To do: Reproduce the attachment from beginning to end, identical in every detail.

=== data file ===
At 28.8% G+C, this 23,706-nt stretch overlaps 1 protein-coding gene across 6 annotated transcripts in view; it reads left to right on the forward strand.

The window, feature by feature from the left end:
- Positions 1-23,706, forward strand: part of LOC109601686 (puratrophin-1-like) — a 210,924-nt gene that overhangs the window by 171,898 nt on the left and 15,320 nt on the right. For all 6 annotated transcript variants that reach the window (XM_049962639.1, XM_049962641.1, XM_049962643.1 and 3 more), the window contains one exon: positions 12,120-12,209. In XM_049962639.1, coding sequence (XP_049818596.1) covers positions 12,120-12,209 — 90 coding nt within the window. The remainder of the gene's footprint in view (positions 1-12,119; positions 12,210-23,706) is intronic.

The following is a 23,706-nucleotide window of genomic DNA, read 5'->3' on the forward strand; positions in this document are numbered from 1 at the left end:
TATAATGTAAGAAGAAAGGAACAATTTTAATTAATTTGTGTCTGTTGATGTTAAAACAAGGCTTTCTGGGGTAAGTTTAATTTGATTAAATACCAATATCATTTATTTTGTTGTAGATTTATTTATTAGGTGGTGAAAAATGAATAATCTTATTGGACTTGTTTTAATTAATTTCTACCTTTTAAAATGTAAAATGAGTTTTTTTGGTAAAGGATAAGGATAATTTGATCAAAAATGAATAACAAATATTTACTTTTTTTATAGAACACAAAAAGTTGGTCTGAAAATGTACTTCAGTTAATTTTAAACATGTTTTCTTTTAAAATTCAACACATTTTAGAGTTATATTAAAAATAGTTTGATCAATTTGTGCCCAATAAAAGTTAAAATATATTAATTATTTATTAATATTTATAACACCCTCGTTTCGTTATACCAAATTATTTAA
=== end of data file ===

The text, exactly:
At 28.8% G+C, this 23,706-nt stretch overlaps 1 protein-coding gene across 6 annotated transcripts in view; it reads left to right on the forward strand.

The window, feature by feature from the left end:
- Positions 1-23,706, forward strand: part of LOC109601686 (puratrophin-1-like) — a 210,924-nt gene that overhangs the window by 171,898 nt on the left and 15,320 nt on the right. For all 6 annotated transcript variants that reach the window (XM_049962639.1, XM_049962641.1, XM_049962643.1 and 3 more), the window contains one exon: positions 12,120-12,209. In XM_049962639.1, coding sequence (XP_049818596.1) covers positions 12,120-12,209 — 90 coding nt within the window. The remainder of the gene's footprint in view (positions 1-12,119; positions 12,210-23,706) is intronic.

The following is a 23,706-nucleotide window of genomic DNA, read 5'->3' on the forward strand; positions in this document are numbered from 1 at the left end:
TATAATGTAAGAAGAAAGGAACAATTTTAATTAATTTGTGTCTGTTGATGTTAAAACAAGGCTTTCTGGGGTAAGTTTAATTTGATTAAATACCAATATCATTTATTTTGTTGTAGATTTATTTATTAGGTGGTGAAAAATGAATAATCTTATTGGACTTGTTTTAATTAATTTCTACCTTTTAAAATGTAAAATGAGTTTTTTTGGTAAAGGATAAGGATAATTTGATCAAAAATGAATAACAAATATTTACTTTTTTTATAGAACACAAAAAGTTGGTCTGAAAATGTACTTCAGTTAATTTTAAACATGTTTTCTTTTAAAATTCAACACATTTTAGAGTTATATTAAAAATAGTTTGATCAATTTGTGCCCAATAAAAGTTAAAATATATTAATTATTTATTAATATTTATAACACCCTCGTTTCGTTATACCAAATTATTTAA